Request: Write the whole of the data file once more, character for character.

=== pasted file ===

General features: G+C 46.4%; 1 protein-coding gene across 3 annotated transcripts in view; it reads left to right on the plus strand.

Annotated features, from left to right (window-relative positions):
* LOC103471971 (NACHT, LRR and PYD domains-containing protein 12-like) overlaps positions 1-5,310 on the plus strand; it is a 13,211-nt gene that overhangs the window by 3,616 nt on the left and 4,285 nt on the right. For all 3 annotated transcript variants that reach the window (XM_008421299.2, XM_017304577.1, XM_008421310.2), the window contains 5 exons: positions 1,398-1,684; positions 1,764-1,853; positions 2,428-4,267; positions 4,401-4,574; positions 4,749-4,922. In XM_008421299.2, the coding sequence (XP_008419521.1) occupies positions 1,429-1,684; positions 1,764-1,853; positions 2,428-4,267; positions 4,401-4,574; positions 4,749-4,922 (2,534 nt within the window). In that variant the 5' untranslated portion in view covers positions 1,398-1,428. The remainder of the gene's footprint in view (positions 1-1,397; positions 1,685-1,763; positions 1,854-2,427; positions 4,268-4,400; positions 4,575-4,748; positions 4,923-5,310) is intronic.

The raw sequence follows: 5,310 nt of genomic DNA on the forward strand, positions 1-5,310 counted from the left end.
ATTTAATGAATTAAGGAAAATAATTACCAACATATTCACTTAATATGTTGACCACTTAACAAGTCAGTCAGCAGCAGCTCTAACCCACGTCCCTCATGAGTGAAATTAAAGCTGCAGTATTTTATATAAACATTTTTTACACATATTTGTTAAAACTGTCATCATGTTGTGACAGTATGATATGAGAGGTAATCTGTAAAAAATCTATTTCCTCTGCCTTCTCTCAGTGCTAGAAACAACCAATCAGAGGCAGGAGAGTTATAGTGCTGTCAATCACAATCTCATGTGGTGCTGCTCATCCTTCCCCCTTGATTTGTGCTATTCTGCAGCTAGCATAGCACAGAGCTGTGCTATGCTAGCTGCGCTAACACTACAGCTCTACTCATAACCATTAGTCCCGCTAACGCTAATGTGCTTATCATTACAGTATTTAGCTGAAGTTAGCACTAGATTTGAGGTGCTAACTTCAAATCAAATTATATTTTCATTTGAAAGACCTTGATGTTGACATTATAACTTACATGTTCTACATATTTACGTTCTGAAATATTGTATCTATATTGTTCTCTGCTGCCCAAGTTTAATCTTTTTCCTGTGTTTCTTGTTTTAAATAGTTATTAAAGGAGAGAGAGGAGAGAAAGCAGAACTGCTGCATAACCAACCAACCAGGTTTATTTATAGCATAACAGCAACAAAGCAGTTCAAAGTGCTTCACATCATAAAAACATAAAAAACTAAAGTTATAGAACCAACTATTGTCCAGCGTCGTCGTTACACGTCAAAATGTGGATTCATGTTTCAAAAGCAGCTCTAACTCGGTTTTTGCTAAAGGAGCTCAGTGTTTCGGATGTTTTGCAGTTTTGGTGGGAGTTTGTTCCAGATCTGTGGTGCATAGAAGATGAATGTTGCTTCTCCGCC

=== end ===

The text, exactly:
General features: G+C 46.4%; 1 protein-coding gene across 3 annotated transcripts in view; it reads left to right on the plus strand.

Annotated features, from left to right (window-relative positions):
* LOC103471971 (NACHT, LRR and PYD domains-containing protein 12-like) overlaps positions 1-5,310 on the plus strand; it is a 13,211-nt gene that overhangs the window by 3,616 nt on the left and 4,285 nt on the right. For all 3 annotated transcript variants that reach the window (XM_008421299.2, XM_017304577.1, XM_008421310.2), the window contains 5 exons: positions 1,398-1,684; positions 1,764-1,853; positions 2,428-4,267; positions 4,401-4,574; positions 4,749-4,922. In XM_008421299.2, the coding sequence (XP_008419521.1) occupies positions 1,429-1,684; positions 1,764-1,853; positions 2,428-4,267; positions 4,401-4,574; positions 4,749-4,922 (2,534 nt within the window). In that variant the 5' untranslated portion in view covers positions 1,398-1,428. The remainder of the gene's footprint in view (positions 1-1,397; positions 1,685-1,763; positions 1,854-2,427; positions 4,268-4,400; positions 4,575-4,748; positions 4,923-5,310) is intronic.

The raw sequence follows: 5,310 nt of genomic DNA on the forward strand, positions 1-5,310 counted from the left end.
ATTTAATGAATTAAGGAAAATAATTACCAACATATTCACTTAATATGTTGACCACTTAACAAGTCAGTCAGCAGCAGCTCTAACCCACGTCCCTCATGAGTGAAATTAAAGCTGCAGTATTTTATATAAACATTTTTTACACATATTTGTTAAAACTGTCATCATGTTGTGACAGTATGATATGAGAGGTAATCTGTAAAAAATCTATTTCCTCTGCCTTCTCTCAGTGCTAGAAACAACCAATCAGAGGCAGGAGAGTTATAGTGCTGTCAATCACAATCTCATGTGGTGCTGCTCATCCTTCCCCCTTGATTTGTGCTATTCTGCAGCTAGCATAGCACAGAGCTGTGCTATGCTAGCTGCGCTAACACTACAGCTCTACTCATAACCATTAGTCCCGCTAACGCTAATGTGCTTATCATTACAGTATTTAGCTGAAGTTAGCACTAGATTTGAGGTGCTAACTTCAAATCAAATTATATTTTCATTTGAAAGACCTTGATGTTGACATTATAACTTACATGTTCTACATATTTACGTTCTGAAATATTGTATCTATATTGTTCTCTGCTGCCCAAGTTTAATCTTTTTCCTGTGTTTCTTGTTTTAAATAGTTATTAAAGGAGAGAGAGGAGAGAAAGCAGAACTGCTGCATAACCAACCAACCAGGTTTATTTATAGCATAACAGCAACAAAGCAGTTCAAAGTGCTTCACATCATAAAAACATAAAAAACTAAAGTTATAGAACCAACTATTGTCCAGCGTCGTCGTTACACGTCAAAATGTGGATTCATGTTTCAAAAGCAGCTCTAACTCGGTTTTTGCTAAAGGAGCTCAGTGTTTCGGATGTTTTGCAGTTTTGGTGGGAGTTTGTTCCAGATCTGTGGTGCATAGAAGATGAATGTTGCTTCTCCGCC